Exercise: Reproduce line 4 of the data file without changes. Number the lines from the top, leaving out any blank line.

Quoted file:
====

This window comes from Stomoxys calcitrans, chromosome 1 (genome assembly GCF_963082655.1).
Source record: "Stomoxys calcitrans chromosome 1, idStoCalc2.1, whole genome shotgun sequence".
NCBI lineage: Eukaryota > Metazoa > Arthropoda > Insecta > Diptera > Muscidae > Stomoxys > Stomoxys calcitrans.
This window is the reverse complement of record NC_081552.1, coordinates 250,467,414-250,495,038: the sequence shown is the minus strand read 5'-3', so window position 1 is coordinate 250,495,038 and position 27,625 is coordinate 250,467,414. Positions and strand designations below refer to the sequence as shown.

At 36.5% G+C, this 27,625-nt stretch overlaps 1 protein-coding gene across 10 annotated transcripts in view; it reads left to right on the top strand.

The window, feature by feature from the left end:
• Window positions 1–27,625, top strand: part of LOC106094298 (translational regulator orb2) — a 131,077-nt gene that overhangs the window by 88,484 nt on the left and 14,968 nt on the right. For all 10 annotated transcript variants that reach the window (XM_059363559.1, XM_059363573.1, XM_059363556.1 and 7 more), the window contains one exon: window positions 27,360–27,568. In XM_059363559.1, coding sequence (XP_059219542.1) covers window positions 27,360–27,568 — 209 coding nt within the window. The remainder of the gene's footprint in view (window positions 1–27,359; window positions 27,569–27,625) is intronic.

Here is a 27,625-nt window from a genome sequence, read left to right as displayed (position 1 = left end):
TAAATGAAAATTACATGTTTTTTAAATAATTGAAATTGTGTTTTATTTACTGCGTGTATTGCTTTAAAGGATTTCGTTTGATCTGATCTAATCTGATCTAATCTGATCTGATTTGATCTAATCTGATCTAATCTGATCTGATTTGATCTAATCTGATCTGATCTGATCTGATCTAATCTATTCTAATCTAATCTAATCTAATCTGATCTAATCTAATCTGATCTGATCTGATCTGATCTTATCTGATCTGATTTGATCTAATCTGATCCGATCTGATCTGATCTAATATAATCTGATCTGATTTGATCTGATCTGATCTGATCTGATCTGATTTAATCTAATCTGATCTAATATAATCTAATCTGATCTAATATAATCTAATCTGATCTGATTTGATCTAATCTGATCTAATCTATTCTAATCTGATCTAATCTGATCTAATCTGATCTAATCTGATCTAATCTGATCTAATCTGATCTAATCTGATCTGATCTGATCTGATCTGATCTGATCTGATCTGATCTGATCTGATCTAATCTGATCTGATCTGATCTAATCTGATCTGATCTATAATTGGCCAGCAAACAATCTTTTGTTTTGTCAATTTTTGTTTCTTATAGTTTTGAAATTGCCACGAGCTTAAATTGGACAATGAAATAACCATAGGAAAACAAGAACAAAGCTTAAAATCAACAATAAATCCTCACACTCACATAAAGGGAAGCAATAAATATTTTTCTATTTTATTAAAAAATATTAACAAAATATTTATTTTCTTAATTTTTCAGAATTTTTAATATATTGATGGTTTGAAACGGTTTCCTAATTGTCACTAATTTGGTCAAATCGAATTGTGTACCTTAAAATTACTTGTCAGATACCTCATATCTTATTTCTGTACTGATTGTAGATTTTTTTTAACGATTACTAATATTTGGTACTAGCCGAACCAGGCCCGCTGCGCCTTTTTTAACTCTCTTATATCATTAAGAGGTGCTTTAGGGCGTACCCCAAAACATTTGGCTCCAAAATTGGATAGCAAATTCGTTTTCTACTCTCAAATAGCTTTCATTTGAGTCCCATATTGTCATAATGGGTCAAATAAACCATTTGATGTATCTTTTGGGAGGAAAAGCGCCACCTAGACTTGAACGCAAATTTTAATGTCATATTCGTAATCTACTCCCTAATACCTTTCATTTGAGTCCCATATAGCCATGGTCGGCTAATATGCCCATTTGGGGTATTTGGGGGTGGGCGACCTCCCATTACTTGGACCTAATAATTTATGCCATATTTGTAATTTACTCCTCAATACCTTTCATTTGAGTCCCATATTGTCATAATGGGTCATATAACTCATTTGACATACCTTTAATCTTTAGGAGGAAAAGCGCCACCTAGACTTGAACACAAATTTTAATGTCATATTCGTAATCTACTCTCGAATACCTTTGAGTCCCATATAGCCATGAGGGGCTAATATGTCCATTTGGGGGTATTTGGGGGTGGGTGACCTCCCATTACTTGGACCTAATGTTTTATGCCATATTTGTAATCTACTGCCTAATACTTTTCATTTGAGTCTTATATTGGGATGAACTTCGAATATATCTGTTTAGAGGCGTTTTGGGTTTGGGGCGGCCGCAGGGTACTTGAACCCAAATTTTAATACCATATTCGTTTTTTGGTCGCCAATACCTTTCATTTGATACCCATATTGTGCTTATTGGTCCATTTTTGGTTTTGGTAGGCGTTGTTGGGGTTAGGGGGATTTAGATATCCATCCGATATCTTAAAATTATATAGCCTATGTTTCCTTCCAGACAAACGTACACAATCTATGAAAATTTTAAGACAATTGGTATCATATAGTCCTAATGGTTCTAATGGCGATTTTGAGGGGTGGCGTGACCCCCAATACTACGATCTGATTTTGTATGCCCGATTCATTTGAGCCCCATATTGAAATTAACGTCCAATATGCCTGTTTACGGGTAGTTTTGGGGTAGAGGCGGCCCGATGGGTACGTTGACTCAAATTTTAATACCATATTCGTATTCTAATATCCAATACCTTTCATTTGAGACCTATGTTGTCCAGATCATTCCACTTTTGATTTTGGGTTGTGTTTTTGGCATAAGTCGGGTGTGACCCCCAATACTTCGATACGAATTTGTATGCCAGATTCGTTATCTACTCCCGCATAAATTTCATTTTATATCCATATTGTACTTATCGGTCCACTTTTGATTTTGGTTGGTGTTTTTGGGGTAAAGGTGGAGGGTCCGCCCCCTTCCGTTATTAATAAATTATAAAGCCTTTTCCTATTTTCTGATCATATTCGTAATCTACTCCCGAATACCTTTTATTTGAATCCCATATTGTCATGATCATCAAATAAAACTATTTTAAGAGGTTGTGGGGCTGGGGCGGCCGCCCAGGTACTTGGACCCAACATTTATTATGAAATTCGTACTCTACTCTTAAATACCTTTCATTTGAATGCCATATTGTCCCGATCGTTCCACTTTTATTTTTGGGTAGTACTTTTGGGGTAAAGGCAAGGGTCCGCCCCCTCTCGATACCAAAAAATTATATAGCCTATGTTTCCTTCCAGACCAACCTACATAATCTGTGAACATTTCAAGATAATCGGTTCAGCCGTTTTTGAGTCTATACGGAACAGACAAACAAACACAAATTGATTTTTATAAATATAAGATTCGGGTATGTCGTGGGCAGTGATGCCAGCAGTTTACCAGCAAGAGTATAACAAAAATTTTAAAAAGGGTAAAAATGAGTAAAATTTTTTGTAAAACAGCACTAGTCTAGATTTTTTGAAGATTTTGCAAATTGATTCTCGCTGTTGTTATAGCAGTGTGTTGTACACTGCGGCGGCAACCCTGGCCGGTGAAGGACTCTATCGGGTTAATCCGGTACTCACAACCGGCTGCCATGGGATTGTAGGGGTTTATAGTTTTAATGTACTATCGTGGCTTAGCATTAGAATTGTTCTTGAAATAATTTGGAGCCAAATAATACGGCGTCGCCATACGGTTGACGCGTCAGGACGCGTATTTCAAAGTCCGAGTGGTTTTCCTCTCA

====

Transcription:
This window is the reverse complement of record NC_081552.1, coordinates 250,467,414-250,495,038: the sequence shown is the minus strand read 5'-3', so window position 1 is coordinate 250,495,038 and position 27,625 is coordinate 250,467,414. Positions and strand designations below refer to the sequence as shown.